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  • Author or Editor: Mary P. Murphy x
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Leading Irish academics and policy practitioners present a current and comprehensive study of policy analysis in Ireland.

Contributors examine policy analysis at different levels of government and governance including international, national and local and in the civil service, as well as non-government actors such as NGOs, interest groups and think tanks. They investigate the influential roles of the European Union, the public, science, quantitative evidence, the media and gender expertise in policy analysis.

Surveying the history and evolution of public policy analysis in Ireland, this authoritative text addresses the current state of the discipline, identifies post-crisis developments and considers future challenges for policy analysis.

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Policy Analysis in Ireland constitutes the Irish element in the ever-expanding International Library of Policy Analysis series, edited by Michael Howlett and Iris Geva-May, and published by Policy Press. The volume provides unique insights into the state of policy analysis in Ireland, a topic that has only recently received significant attention in this country. It draws together contributions from some of the leading policy analysis experts, both academics and practitioners, to provide a multidimensional set of perspectives on how policy analysis has developed to its current state, almost exactly a century after the country gained independence. Our aim is to ensure that this volume constitutes a window into the research frontier of Irish policy analysis.

The chapters examine the range of institutions and actors involved in policy analysis from across government, the private sector and broader civil society. The intention is not to critique specific policy outcomes or policy developments; rather, the book focuses on the organisational processes, institutions and locations that contribute to the construction and supply of policy ideas as well as methods of policy analysis and evaluation. The chapters examine the policy capabilities of the institutions wherein policy development and evaluation is conducted. Overlap between the chapters allows readers to reflect on how different approaches to policy analysis share similar key features, including an underlying informality related to a relatively pragmatic political culture. However, not all of the chapters agree with each other’s analysis.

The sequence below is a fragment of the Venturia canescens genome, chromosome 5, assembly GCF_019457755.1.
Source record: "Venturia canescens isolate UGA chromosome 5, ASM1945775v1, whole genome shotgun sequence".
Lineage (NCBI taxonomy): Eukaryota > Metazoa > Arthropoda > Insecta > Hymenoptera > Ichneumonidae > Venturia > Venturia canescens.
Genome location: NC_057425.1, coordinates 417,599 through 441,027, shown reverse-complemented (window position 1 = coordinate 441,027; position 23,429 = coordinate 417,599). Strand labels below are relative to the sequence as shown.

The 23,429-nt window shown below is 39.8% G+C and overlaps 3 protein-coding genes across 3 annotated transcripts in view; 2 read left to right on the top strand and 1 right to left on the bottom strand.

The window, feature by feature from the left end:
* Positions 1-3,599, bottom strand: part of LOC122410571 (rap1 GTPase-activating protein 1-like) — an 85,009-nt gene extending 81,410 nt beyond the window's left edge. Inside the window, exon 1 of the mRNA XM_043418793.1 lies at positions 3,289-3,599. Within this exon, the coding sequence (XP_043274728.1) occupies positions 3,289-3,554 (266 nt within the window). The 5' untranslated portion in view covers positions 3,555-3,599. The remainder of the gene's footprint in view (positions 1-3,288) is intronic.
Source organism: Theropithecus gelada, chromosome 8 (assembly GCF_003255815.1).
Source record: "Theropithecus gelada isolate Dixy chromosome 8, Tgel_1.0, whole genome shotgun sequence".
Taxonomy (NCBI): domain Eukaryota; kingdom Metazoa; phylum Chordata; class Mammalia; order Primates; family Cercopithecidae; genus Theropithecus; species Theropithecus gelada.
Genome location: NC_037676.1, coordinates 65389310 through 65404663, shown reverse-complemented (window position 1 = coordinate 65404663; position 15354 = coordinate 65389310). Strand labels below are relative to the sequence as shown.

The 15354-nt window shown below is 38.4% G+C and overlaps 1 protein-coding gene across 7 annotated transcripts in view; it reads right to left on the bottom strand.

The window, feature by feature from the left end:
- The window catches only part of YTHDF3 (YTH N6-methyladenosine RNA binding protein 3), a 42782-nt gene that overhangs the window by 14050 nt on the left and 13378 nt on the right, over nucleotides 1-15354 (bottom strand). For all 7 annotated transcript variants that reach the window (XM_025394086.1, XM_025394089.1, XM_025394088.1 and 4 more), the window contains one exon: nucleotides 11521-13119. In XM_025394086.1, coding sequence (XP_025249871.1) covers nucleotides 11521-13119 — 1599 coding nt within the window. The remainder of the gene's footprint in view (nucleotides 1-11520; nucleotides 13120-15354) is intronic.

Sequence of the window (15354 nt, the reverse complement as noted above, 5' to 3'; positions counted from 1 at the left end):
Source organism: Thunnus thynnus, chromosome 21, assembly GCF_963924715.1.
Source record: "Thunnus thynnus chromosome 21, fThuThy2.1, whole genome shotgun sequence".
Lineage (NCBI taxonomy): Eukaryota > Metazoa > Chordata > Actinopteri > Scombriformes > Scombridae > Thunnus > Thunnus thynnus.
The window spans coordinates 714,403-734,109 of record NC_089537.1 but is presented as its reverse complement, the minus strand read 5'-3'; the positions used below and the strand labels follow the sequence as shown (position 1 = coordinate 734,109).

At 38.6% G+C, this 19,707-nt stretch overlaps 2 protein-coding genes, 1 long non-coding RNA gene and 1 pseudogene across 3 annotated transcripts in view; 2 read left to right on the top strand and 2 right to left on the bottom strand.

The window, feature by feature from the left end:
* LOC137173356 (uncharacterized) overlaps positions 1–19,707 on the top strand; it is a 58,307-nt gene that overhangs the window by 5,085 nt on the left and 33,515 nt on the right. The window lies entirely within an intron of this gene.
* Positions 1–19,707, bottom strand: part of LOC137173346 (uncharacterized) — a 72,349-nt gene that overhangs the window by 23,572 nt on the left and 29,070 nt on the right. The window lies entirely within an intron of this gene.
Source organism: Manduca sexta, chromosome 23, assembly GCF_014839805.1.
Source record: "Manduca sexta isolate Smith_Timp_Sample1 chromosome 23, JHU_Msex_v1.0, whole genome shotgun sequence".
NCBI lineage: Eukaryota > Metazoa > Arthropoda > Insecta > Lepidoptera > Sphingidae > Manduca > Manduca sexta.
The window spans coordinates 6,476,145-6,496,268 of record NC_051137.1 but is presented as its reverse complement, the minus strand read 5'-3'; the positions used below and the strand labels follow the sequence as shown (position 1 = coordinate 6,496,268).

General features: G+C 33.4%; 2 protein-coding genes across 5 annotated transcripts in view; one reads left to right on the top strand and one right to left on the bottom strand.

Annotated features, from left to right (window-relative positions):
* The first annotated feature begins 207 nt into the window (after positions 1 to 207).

In this introductory chapter, as editors, we offer an overview of concepts and set the scene with a brief summary of the Irish political and economic context.

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Over the past 30 years, civil society organisations (CSOs) have assumed an important role in Irish social, economic and environmental policy and have demonstrated resilience and versatility in their engagement with policy formation. Civil society has arguably led the social transformation of Ireland, as recent referenda have demonstrated, and the political elite has followed civil society’s lead in debating and demanding the type of social change that leads Ireland into the 21st century. The historical and contemporary role of civil society will be particularly important now, at a moment of flux and reflection, as the fault-lines exposed by the COVID-19 pandemic, and already rehearsed in the historic 2020 general election, are laid bare. A broader public policy story about civil society would affirm and celebrate the political vitality and leadership of civil society; however, this book is not about public policy per se, but is more narrowly focused on ‘policy analysis’ and hence focuses more on CSOs’ engagement with public policy institutions and process – a narrower story. This story is not, however, one-dimensional, but should be read in the context of the already proven ideational, campaigning and mobilising power of civil society [and social movements].

This chapter explores the types of capacity CSOs need for the different policy analysis functions, including research, advice, advocacy and communication. Two major themes emerge from the analysis. First, CSOs utilise a diverse range of models of change and their engagement with public policy does not evolve in a linear fashion but ebbs and flows.

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